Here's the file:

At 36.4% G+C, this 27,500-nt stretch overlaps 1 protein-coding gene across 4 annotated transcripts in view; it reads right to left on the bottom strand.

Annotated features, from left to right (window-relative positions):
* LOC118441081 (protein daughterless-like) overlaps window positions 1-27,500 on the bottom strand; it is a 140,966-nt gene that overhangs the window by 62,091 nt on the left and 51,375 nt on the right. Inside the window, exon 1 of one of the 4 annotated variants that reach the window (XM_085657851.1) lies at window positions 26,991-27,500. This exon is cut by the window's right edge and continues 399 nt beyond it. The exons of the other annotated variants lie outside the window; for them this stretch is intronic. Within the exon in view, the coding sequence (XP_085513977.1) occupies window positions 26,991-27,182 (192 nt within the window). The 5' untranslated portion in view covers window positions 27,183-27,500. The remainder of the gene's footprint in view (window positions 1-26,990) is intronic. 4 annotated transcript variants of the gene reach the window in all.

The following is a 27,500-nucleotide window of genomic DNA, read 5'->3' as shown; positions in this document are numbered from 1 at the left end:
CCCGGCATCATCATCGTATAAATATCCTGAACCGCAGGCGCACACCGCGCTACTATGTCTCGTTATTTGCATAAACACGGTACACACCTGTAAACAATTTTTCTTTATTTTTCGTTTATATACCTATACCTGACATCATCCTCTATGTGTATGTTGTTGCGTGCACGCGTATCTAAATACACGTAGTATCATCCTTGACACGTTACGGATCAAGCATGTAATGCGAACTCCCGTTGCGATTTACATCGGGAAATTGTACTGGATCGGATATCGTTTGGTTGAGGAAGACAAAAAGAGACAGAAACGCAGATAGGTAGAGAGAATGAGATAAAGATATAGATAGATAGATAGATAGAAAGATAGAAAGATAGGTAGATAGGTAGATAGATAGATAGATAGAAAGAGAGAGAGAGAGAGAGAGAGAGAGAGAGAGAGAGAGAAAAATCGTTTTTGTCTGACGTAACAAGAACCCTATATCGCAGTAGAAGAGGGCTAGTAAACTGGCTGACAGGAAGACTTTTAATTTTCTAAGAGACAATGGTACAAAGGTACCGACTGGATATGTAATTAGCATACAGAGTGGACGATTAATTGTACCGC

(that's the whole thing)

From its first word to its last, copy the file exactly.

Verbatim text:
At 36.4% G+C, this 27,500-nt stretch overlaps 1 protein-coding gene across 4 annotated transcripts in view; it reads right to left on the bottom strand.

Annotated features, from left to right (window-relative positions):
* LOC118441081 (protein daughterless-like) overlaps window positions 1-27,500 on the bottom strand; it is a 140,966-nt gene that overhangs the window by 62,091 nt on the left and 51,375 nt on the right. Inside the window, exon 1 of one of the 4 annotated variants that reach the window (XM_085657851.1) lies at window positions 26,991-27,500. This exon is cut by the window's right edge and continues 399 nt beyond it. The exons of the other annotated variants lie outside the window; for them this stretch is intronic. Within the exon in view, the coding sequence (XP_085513977.1) occupies window positions 26,991-27,182 (192 nt within the window). The 5' untranslated portion in view covers window positions 27,183-27,500. The remainder of the gene's footprint in view (window positions 1-26,990) is intronic. 4 annotated transcript variants of the gene reach the window in all.

The following is a 27,500-nucleotide window of genomic DNA, read 5'->3' as shown; positions in this document are numbered from 1 at the left end:
CCCGGCATCATCATCGTATAAATATCCTGAACCGCAGGCGCACACCGCGCTACTATGTCTCGTTATTTGCATAAACACGGTACACACCTGTAAACAATTTTTCTTTATTTTTCGTTTATATACCTATACCTGACATCATCCTCTATGTGTATGTTGTTGCGTGCACGCGTATCTAAATACACGTAGTATCATCCTTGACACGTTACGGATCAAGCATGTAATGCGAACTCCCGTTGCGATTTACATCGGGAAATTGTACTGGATCGGATATCGTTTGGTTGAGGAAGACAAAAAGAGACAGAAACGCAGATAGGTAGAGAGAATGAGATAAAGATATAGATAGATAGATAGATAGAAAGATAGAAAGATAGGTAGATAGGTAGATAGATAGATAGATAGAAAGAGAGAGAGAGAGAGAGAGAGAGAGAGAGAGAGAGAGAAAAATCGTTTTTGTCTGACGTAACAAGAACCCTATATCGCAGTAGAAGAGGGCTAGTAAACTGGCTGACAGGAAGACTTTTAATTTTCTAAGAGACAATGGTACAAAGGTACCGACTGGATATGTAATTAGCATACAGAGTGGACGATTAATTGTACCGC